Cut out to-scale shapes of everything – loo, basin, bath and shower enclosure, for instance – and rearrange them until you find a layout that works best. Incorporate plenty of space between the elements and consider how the room will work with more than one person in there at the same time.
Check that the screen has a tight, robust seal where it meets the bath to prevent leaks. Well-made, durable trimming and fittings are advisable, especially if you’re choosing a bifold model that will be regularly pushed back to allow access to the bath.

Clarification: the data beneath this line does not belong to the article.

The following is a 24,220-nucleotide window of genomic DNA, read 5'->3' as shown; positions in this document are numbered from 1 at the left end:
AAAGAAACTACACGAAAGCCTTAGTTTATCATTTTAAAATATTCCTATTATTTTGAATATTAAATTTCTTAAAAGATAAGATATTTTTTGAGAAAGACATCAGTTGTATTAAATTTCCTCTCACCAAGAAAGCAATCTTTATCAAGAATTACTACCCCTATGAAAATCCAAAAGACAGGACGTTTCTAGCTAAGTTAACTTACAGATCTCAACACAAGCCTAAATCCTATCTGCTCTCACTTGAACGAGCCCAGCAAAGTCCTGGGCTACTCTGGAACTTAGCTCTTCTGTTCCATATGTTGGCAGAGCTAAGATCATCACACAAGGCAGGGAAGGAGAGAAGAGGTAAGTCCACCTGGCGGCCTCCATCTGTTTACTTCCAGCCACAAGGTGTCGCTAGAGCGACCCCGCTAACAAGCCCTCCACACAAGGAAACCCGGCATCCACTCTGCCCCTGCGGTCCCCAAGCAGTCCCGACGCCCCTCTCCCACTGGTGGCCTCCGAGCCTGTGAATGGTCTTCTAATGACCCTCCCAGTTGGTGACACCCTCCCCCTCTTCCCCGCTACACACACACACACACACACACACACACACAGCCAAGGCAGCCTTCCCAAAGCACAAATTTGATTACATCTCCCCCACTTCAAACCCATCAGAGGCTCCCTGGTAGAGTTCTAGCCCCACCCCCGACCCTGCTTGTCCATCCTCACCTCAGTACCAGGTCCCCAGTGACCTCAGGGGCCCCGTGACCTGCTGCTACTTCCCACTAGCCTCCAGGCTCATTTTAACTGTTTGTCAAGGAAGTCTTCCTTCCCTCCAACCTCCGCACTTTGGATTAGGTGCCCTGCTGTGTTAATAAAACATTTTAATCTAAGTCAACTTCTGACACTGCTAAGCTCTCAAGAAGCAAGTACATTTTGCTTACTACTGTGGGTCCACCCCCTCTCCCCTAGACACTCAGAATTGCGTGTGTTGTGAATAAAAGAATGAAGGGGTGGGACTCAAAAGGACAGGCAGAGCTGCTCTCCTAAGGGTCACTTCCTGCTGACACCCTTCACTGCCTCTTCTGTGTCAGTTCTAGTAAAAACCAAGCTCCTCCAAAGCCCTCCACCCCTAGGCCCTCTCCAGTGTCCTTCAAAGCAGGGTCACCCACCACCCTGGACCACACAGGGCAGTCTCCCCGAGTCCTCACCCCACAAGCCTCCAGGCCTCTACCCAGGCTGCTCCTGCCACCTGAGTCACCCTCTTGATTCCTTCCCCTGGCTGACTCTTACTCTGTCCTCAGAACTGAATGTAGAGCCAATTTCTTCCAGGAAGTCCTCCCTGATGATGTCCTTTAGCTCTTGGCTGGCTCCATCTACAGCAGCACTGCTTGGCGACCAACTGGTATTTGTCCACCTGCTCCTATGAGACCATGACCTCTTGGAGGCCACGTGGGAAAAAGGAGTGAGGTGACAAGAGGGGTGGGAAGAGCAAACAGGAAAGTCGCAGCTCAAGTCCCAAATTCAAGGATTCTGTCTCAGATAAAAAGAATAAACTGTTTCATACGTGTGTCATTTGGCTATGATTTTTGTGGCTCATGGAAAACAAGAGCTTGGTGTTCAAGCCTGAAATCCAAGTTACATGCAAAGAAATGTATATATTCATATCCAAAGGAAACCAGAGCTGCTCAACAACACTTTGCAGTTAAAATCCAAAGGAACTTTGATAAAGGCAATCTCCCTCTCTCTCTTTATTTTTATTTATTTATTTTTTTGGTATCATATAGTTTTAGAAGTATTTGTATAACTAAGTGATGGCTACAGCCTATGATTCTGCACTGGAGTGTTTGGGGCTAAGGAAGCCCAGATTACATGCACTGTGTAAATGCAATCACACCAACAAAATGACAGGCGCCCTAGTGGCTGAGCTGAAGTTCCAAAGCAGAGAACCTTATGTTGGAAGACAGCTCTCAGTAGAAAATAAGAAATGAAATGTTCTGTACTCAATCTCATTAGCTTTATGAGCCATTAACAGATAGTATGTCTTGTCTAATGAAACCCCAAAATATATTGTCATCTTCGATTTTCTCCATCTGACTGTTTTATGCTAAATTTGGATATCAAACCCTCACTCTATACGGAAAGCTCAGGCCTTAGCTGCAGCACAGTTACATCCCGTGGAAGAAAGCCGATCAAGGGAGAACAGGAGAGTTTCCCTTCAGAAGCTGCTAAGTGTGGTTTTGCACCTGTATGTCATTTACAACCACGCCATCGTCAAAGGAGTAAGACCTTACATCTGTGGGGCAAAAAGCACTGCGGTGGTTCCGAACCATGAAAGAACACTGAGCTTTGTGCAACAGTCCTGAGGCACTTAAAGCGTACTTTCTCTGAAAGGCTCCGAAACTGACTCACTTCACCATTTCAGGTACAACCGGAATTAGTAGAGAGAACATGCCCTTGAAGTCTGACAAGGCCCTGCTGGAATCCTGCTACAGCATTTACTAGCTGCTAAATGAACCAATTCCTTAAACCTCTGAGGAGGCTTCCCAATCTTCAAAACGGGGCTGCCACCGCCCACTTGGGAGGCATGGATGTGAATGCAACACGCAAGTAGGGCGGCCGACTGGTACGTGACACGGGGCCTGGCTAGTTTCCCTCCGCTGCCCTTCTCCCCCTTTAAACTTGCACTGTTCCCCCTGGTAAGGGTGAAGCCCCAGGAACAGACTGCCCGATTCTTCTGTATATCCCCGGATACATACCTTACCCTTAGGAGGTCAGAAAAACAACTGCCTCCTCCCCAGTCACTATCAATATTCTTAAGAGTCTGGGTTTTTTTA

Alternatively, invest in a shower bath that bows out at the tap end. Available in rounded and L shapes, it will give you more room to manoeuvre when showering. Remember, though, the wider end will mean the bath takes more water to fill. Combine the two by having a fixed-head shower above and a hand-held spray on the bath taps below. You’ll find the latter useful when bathing children or cleaning the tub.
Choose wall-hung fittings wherever possible. It will make your bathroom much easier to clean and give the illusion of space, too. Try to keep walls clear of clutter and consider fitting underfloor heating, so you can keep it toasty without taking up space with wall-hung radiators.